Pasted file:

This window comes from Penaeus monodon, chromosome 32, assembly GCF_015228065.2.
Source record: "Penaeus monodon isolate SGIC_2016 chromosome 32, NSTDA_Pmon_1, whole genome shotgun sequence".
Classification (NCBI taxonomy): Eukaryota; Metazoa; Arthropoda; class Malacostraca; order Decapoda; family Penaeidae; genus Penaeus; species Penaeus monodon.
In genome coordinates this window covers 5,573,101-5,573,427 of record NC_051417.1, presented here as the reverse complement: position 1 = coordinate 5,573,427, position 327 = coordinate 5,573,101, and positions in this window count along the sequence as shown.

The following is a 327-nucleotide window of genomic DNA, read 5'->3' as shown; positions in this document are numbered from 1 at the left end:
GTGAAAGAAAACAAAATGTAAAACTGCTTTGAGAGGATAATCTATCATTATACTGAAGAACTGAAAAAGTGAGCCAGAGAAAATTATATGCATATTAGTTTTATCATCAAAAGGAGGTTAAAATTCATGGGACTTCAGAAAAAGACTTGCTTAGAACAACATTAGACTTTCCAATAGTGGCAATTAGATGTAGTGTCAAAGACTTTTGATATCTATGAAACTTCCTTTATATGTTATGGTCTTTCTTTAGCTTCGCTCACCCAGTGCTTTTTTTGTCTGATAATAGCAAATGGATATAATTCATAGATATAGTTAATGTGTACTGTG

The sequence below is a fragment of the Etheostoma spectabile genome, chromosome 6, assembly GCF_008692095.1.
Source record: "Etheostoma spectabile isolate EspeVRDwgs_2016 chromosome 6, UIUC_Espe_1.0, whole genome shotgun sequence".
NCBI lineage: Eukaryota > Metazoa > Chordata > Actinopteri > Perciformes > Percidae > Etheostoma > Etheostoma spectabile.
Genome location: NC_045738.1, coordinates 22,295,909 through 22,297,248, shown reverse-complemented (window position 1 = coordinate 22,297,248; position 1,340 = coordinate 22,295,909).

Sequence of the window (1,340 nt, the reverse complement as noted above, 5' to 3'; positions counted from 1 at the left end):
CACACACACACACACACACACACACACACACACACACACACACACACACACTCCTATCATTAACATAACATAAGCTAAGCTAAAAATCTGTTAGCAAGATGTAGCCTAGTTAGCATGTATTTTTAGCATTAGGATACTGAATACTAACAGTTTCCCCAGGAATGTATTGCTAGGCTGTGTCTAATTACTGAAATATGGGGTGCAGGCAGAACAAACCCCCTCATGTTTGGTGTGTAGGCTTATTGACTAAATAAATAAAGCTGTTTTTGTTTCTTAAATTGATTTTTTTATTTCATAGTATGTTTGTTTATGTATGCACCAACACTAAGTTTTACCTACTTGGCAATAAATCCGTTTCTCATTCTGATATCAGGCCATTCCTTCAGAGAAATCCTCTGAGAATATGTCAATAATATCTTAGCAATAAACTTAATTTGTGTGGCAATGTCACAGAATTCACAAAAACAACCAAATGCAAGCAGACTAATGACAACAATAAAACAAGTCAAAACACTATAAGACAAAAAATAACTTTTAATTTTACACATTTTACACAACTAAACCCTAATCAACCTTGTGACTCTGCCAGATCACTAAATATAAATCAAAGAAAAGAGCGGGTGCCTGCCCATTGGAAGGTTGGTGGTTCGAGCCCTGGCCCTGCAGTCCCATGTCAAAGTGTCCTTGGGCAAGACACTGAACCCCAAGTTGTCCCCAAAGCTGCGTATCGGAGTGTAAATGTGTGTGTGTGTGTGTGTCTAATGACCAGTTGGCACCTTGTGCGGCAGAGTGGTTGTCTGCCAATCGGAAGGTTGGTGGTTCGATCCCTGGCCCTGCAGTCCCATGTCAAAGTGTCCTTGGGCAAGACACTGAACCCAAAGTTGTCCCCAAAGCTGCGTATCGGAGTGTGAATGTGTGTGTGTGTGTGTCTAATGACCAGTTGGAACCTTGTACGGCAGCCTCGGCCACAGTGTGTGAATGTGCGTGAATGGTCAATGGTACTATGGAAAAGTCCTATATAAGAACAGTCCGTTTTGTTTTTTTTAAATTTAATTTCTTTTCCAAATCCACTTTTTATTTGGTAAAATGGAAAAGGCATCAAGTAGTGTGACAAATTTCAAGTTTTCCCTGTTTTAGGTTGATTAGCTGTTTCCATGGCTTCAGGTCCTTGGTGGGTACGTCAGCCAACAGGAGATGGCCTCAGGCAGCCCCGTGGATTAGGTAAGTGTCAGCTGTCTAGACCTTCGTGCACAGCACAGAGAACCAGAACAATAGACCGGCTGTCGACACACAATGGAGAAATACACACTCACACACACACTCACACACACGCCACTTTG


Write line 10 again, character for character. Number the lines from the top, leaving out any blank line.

Genome location: NC_045738.1, coordinates 22,295,909 through 22,297,248, shown reverse-complemented (window position 1 = coordinate 22,297,248; position 1,340 = coordinate 22,295,909).